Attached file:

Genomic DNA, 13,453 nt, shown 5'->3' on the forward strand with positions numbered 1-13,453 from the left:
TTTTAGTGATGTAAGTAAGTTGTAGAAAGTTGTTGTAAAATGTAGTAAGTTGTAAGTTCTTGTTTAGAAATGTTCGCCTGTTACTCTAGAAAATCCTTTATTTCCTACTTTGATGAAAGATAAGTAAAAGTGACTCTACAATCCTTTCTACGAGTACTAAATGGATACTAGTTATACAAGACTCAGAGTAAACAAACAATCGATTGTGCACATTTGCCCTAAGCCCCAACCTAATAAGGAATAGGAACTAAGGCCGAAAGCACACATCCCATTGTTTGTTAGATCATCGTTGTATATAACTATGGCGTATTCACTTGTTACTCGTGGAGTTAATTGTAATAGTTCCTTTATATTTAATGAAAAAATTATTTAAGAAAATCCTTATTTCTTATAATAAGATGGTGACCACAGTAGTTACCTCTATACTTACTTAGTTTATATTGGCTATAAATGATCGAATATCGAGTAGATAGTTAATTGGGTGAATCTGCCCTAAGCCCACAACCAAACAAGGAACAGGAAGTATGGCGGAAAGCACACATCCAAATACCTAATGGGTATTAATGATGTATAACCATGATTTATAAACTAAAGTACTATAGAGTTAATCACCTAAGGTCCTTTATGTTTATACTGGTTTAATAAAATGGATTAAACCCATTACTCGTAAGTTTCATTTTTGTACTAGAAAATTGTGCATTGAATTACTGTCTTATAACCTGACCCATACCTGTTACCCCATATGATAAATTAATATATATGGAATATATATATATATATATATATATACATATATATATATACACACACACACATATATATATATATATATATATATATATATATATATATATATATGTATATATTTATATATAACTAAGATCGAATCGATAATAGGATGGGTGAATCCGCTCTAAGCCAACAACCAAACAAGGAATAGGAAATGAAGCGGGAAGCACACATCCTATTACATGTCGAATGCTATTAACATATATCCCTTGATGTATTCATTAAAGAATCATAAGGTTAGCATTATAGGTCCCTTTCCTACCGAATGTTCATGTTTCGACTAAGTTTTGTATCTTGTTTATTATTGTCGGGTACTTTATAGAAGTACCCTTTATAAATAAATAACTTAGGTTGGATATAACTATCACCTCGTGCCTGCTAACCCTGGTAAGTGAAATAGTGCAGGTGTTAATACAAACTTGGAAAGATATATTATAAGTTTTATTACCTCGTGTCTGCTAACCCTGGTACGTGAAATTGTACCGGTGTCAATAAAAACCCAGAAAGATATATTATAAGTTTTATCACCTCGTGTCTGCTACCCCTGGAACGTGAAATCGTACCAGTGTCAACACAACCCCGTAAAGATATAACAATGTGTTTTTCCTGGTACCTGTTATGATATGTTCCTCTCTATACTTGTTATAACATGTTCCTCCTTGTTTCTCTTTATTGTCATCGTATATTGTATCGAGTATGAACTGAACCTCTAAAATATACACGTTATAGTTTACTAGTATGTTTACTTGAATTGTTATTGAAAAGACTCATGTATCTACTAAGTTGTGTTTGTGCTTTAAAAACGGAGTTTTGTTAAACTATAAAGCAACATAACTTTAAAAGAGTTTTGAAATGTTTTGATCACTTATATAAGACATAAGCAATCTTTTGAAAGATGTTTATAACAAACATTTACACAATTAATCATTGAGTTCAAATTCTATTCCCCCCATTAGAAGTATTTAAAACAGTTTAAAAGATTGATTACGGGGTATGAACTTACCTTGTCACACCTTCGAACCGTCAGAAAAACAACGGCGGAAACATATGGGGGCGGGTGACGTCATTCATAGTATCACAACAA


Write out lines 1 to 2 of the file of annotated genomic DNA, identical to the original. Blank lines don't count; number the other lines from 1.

Genomic DNA, 13,453 nt, shown 5'->3' on the forward strand with positions numbered 1-13,453 from the left:
TTTTAGTGATGTAAGTAAGTTGTAGAAAGTTGTTGTAAAATGTAGTAAGTTGTAAGTTCTTGTTTAGAAATGTTCGCCTGTTACTCTAGAAAATCCTTTATTTCCTACTTTGATGAAAGATAAGTAAAAGTGACTCTACAATCCTTTCTACGAGTACTAAATGGATACTAGTTATACAAGACTCAGAGTAAACAAACAATCGATTGTGCACATTTGCCCTAAGCCCCAACCTAATAAGGAATAGGAACTAAGGCCGAAAGCACACATCCCATTGTTTGTTAGATCATCGTTGTATATAACTATGGCGTATTCACTTGTTACTCGTGGAGTTAATTGTAATAGTTCCTTTATATTTAATGAAAAAATTATTTAAGAAAATCCTTATTTCTTATAATAAGATGGTGACCACAGTAGTTACCTCTATACTTACTTAGTTTATATTGGCTATAAATGATCGAATATCGAGTAGATAGTTAATTGGGTGAATCTGCCCTAAGCCCACAACCAAACAAGGAACAGGAAGTATGGCGGAAAGCACACATCCAAATACCTAATGGGTATTAATGATGTATAACCATGATTTATAAACTAAAGTACTATAGAGTTAATCACCTAAGGTCCTTTATGTTTATACTGGTTTAATAAAATGGATTAAACCCATTACTCGTAAGTTTCATTTTTGTACTAGAAAATTGTGCATTGAATTACTGTCTTATAACCTGACCCATACCTGTTACCCCATATGATAAATTAATATATATGGAATATATATATATATATATATATATACATATATATATATACACACACACACATATATATATATATATATATATATATATATATATATATATATATGTATATATTTATATATAACTAAGATCGAATCGATAATAGGATGGGTGAATCCGCTCTAAGCCAACAACCAAACAAGGAATAGGAAATGAAGCGGGAAGCACACATCCTATTACATGTCGAATGCTATTAACATATATCCCTTGATGTATTCATTAAAGAATCATAAGGTTAGCATTATAGGTCCCTTTCCTACCGAATGTTCATGTTTCGACTAAGTTTTGTATCTTGTTTATTATTGTCGGGTACTTTATAGAAGTACCCTTTATAAATAAATAACTTAGGTTGGATATAACTATCACCTCGTGCCTGCTAACCCTGGTAAGTGAAATAGTGCAGGTGTTAATACAAACTTGGAAAGATATATTATAAGTTTTATTACCTCGTGTCTGCTAACCCTGGTACGTGAAATTGTACCGGTGTCAATAAAAACCCAGAAAGATATATTATAAGTTTTATCACCTCGTGTCTGCTACCCCTGGAACGTGAAATCGTACCAGTGTCAACACAACCCCGTAAAGATATAACAATGTGTTTTTCCTGGTACCTGTTATGATATGTTCCTCTCTATACTTGTTATAACATGTTCCTCCTTGTTTCTCTTTATTGTCATCGTATATTGTATCGAGTATGAACTGAACCTCTAAAATATACACGTTATAGTTTACTAGTATGTTTACTTGAATTGTTATTGAAAAGACTCATGTATCTACTAAGTTGTGTTTGTGCTTTAAAAACGGAGTTTTGTTAAACTATAAAGCAACATAACTTTAAAAGAGTTTTGAAATGTTTTGATCACTTATATAAGACATAAGCAATCTTTTGAAAGATGTTTATAACAAACATTTACACAATTAATCATTGAGTTCAAATTCTATTCCCCCCATTAGAAGTATTTAAAACAGTTTAAAAGATTGATTACGGGGTATGAACTTACCTTGTCACACCTTCGAACCGTCAGAAAAACAACGGCGGAAACATATGGGGGCGGGTGACGTCATTCATAGTATCACAACAA